I was a bit stunned to see on Twitter this afternoon that people were saying they had no recollection of Leitch ever advocating herd immunity - the implication being that it couldn't possibly have happened. In reality, of course, Leitch embarked on a Grand Complacency Tour of the TV and radio studios in the weeks leading up to lockdown and was considerably more explicit about his support for mass infection than most UK government officials. He wasn't, in fairness, the main instigator of the herd immunity strategy - but when you're faced with a calamitous error in government policy which is likely to cause tens of thousands of needless deaths, and you have a choice between pushing back against that, or embracing it and selling it wholeheartedly to the public, I think it's appropriate that you take your share of responsibility if you follow the latter course. At the moment, Leitch's antics at the start of last year are like the embarrassing family secret that he and others think will just go away if it's never spoken of.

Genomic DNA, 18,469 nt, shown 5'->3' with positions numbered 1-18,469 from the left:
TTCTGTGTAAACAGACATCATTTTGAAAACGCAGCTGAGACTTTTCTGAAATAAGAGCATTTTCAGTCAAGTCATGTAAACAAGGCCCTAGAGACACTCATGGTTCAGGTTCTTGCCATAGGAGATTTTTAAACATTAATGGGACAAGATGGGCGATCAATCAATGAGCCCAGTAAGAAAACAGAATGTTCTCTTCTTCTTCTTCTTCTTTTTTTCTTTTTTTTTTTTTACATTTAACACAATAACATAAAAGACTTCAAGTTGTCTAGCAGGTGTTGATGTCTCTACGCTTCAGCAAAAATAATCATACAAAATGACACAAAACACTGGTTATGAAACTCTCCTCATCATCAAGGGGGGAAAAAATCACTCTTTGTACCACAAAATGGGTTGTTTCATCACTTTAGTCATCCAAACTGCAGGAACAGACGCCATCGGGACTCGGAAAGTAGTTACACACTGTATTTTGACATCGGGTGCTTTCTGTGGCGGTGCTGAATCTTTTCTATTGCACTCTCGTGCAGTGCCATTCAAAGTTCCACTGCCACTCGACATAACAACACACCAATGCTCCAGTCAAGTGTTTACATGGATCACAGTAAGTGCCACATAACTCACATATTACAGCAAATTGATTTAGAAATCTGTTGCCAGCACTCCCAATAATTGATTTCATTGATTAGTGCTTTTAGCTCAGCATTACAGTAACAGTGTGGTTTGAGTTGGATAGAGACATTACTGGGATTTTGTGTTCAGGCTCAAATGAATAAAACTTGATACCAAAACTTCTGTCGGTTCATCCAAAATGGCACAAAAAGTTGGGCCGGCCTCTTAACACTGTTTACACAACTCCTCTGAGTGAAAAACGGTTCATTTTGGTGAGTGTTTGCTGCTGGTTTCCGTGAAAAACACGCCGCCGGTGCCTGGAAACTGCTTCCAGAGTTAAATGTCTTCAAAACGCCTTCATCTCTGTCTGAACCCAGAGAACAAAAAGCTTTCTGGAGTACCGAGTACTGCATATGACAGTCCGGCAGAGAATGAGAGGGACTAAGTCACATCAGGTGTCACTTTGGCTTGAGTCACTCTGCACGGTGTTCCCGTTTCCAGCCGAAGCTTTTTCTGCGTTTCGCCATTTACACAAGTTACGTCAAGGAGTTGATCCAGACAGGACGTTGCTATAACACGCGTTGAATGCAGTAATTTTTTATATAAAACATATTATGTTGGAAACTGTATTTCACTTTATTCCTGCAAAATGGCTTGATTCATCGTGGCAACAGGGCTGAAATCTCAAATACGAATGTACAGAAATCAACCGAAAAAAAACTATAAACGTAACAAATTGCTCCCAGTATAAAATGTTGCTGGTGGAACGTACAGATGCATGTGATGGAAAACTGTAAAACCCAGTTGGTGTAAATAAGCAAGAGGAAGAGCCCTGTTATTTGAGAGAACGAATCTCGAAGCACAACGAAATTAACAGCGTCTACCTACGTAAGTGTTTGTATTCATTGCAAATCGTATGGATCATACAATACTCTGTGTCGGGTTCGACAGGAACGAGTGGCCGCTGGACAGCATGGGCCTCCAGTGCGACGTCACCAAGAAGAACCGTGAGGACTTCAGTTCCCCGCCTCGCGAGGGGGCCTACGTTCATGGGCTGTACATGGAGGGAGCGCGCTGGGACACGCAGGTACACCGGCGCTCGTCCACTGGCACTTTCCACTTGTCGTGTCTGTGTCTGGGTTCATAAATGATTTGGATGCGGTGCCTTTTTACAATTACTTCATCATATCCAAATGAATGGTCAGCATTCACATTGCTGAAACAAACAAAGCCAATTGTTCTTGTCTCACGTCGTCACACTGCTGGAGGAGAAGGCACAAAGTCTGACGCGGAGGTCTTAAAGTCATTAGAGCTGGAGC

I've been accused in the last few months of being "on the wrong side of history" because of my support for Alba and my dislike of the SNP's turn towards identity politics. The jury is still out on those points, but one thing I'm entitled to say that I was undoubtedly on the right side of history about was my vocal opposition to herd immunity in those crucial weeks in early-to-mid-March 2020. Unthinking SNP loyalists were trying to shout me down, telling people to ignore "irresponsible bloggers" like me and to listen to "experts" like Leitch instead. I'm quite proud of the fact that I was one of the people pointing out that the emperor had no clothes when it was not at all comfortable to do so.
Remember the plaudits Leitch received for smugly telling Piers Morgan that it was absolutely right to go to a crowded concert just before lockdown when the virus was spreading like wildfire, and indeed that he would have done so himself? In retrospect it's difficult to know whether to laugh or cry. At a time when we now know Boris Johnson wanted Chris Whitty to inject him with coronavirus on live TV to demonstrate how 'mild' the illness he later almost died of was, the Scottish Government was still in complete lockstep with London. That was a catastrophic error that can't just be swept under the carpet, no matter how well Nicola Sturgeon has done since she belatedly broke with the UK-wide approach last spring.